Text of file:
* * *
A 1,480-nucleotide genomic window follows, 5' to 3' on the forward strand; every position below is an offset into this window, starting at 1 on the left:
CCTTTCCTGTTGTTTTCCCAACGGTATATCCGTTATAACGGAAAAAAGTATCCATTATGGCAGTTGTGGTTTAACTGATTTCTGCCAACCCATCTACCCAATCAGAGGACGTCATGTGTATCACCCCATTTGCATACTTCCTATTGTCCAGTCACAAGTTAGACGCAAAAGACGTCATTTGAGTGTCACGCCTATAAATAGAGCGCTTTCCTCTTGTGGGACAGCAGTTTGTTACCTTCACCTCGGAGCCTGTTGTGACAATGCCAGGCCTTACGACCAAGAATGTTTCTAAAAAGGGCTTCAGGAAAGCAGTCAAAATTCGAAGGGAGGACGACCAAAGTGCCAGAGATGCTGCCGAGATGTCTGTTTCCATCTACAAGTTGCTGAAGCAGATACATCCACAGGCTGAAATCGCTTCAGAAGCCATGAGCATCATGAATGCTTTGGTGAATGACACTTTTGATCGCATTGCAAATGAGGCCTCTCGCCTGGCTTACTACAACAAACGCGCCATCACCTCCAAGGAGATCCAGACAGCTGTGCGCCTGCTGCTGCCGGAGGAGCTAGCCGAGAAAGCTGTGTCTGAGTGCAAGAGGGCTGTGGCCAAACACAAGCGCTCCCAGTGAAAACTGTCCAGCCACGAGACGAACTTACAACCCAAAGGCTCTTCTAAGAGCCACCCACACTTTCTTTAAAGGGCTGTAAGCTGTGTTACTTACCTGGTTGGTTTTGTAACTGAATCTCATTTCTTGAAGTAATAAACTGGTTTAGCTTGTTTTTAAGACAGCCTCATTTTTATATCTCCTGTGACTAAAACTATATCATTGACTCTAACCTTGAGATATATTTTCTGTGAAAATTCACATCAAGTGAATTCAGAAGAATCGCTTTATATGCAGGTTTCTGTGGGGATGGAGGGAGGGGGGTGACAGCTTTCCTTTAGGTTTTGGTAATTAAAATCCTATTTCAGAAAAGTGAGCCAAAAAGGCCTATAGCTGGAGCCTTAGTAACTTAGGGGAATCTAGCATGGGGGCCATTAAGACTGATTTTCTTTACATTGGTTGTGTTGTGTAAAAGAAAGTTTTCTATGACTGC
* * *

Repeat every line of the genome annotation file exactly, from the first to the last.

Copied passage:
A 1,480-nucleotide genomic window follows, 5' to 3' on the forward strand; every position below is an offset into this window, starting at 1 on the left:
CCTTTCCTGTTGTTTTCCCAACGGTATATCCGTTATAACGGAAAAAAGTATCCATTATGGCAGTTGTGGTTTAACTGATTTCTGCCAACCCATCTACCCAATCAGAGGACGTCATGTGTATCACCCCATTTGCATACTTCCTATTGTCCAGTCACAAGTTAGACGCAAAAGACGTCATTTGAGTGTCACGCCTATAAATAGAGCGCTTTCCTCTTGTGGGACAGCAGTTTGTTACCTTCACCTCGGAGCCTGTTGTGACAATGCCAGGCCTTACGACCAAGAATGTTTCTAAAAAGGGCTTCAGGAAAGCAGTCAAAATTCGAAGGGAGGACGACCAAAGTGCCAGAGATGCTGCCGAGATGTCTGTTTCCATCTACAAGTTGCTGAAGCAGATACATCCACAGGCTGAAATCGCTTCAGAAGCCATGAGCATCATGAATGCTTTGGTGAATGACACTTTTGATCGCATTGCAAATGAGGCCTCTCGCCTGGCTTACTACAACAAACGCGCCATCACCTCCAAGGAGATCCAGACAGCTGTGCGCCTGCTGCTGCCGGAGGAGCTAGCCGAGAAAGCTGTGTCTGAGTGCAAGAGGGCTGTGGCCAAACACAAGCGCTCCCAGTGAAAACTGTCCAGCCACGAGACGAACTTACAACCCAAAGGCTCTTCTAAGAGCCACCCACACTTTCTTTAAAGGGCTGTAAGCTGTGTTACTTACCTGGTTGGTTTTGTAACTGAATCTCATTTCTTGAAGTAATAAACTGGTTTAGCTTGTTTTTAAGACAGCCTCATTTTTATATCTCCTGTGACTAAAACTATATCATTGACTCTAACCTTGAGATATATTTTCTGTGAAAATTCACATCAAGTGAATTCAGAAGAATCGCTTTATATGCAGGTTTCTGTGGGGATGGAGGGAGGGGGGTGACAGCTTTCCTTTAGGTTTTGGTAATTAAAATCCTATTTCAGAAAAGTGAGCCAAAAAGGCCTATAGCTGGAGCCTTAGTAACTTAGGGGAATCTAGCATGGGGGCCATTAAGACTGATTTTCTTTACATTGGTTGTGTTGTGTAAAAGAAAGTTTTCTATGACTGC